Articles about Censorship
Amid reports that Chinese-language searches are returning pro-state results even in the United States, Microsoft claims no results are doctored but blames the results discrepancy on an "error" in its system.
Google Chairman Eric Schmidt says the firm is intent on developing encryption services to "give people a voice" in strictly censored states.
Chinese government says a malicious attack caused the massive Web outage which affected up to 600 million online users, but observers point the finger at the national censorship system which likely malfunctioned.
Chinese government orders real names to be used for registration before online users can upload videos to local video sites, expanding further controls on the types of content posted online.
Popular TV sketch show, Saturday Night Live, will be heading to Web-enabled screens in China and broadcast exclusively on media streaming site, Sohu Video.
Chinese government outlaws the first-person shooter game, accusing Electronic Arts of developing content that threatens China's national security and is a form of cultural invasion.
Chinese microbloggers have stronger influence than government-owned microblogs and play a role in setting trending topics online, particularly in emergency situations and on public issues, finds study by Chinese think tank.
A collection of notable new sex and technology news items. Covers innovation, legal issues, IP, privacy, controversies, business and more.
Government says it plans to ask the U.S. how it can decrypt data sent over messaging services such as WhatsApp and Viber, and complain about the lack of cooperation from U.S. service providers in aiding its cybercrime investigations.
KwikDesk allows online users to anonymously send messages, which will be removed on a pre-determined date, and are retrieved via hashtag search.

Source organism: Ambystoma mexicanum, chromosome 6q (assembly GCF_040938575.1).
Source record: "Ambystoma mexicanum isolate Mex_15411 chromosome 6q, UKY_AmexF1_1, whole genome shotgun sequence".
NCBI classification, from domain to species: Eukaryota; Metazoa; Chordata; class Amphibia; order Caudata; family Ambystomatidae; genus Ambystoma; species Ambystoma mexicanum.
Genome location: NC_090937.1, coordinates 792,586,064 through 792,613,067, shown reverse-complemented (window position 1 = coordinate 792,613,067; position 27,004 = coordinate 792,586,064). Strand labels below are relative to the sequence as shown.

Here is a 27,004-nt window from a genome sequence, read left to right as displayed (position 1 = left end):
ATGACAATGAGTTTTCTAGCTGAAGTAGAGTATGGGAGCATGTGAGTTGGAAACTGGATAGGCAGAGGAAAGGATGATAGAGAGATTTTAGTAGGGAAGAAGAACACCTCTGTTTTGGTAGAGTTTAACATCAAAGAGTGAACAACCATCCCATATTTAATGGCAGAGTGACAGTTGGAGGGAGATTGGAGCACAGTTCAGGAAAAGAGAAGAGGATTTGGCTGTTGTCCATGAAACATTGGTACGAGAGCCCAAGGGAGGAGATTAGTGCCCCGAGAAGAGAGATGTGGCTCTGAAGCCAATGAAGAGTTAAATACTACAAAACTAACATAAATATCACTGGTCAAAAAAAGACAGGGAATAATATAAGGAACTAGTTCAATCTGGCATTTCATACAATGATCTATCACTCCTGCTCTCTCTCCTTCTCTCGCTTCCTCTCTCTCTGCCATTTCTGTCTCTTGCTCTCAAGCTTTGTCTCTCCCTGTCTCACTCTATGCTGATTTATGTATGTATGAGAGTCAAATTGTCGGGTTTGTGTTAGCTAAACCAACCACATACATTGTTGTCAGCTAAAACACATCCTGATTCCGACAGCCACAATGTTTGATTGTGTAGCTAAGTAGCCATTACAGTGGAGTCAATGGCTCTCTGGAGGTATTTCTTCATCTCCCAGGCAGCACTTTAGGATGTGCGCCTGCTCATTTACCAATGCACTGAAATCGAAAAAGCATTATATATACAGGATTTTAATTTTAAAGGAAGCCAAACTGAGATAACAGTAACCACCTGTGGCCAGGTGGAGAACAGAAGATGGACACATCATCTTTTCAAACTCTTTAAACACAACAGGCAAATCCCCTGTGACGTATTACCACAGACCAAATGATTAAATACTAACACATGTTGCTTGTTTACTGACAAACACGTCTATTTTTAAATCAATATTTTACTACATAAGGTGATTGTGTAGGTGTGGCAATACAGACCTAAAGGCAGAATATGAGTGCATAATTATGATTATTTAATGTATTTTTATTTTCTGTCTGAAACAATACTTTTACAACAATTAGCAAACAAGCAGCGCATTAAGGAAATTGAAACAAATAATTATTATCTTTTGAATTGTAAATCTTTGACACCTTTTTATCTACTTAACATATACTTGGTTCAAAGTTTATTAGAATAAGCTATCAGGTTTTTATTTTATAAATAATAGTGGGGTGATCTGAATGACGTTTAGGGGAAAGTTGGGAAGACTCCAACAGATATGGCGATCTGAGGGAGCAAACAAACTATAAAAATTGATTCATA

A new law passed this week will see online users who criticize the Vietnamese government face fines of US$4,740, but the new ruling lacks clarity over what comments would constitute a fine rather than imprisonment.
Microsoft appears to have tweaked its Skype application in China to make it tougher to monitor communications delivered over the Internet phone service, according to analysis from GreatFire.org.
Tighter regulations are in the works in an effort to curb remote gambling and stifle crime syndicates' funding, amid growing reach of such activities over social networks and mobile apps.
Remembering JFK: His incredible speech on the responsibility of newspapers to educate and challenge government
He reminds newspapers that they are they only industry to have special legal protection in the Constitution — and they need to use it.
In the midst of the NSA and gleeful surveillance by governments worldwide, does Schmidt's prediction have merit?
The best of ZDNet, delivered
- 1 Porn ban: Twitter talks about Vine's new 'no porn' policy
- 2 Google.com now 'censors' explicit content from image searches
- 3 After backlash Yahoo's Tumblr quietly restores adult, NSFW blogs
- 4 Adult Tumblr blogs now removed from every form of search possible
- 5 Battlefield 4 banned in China over national security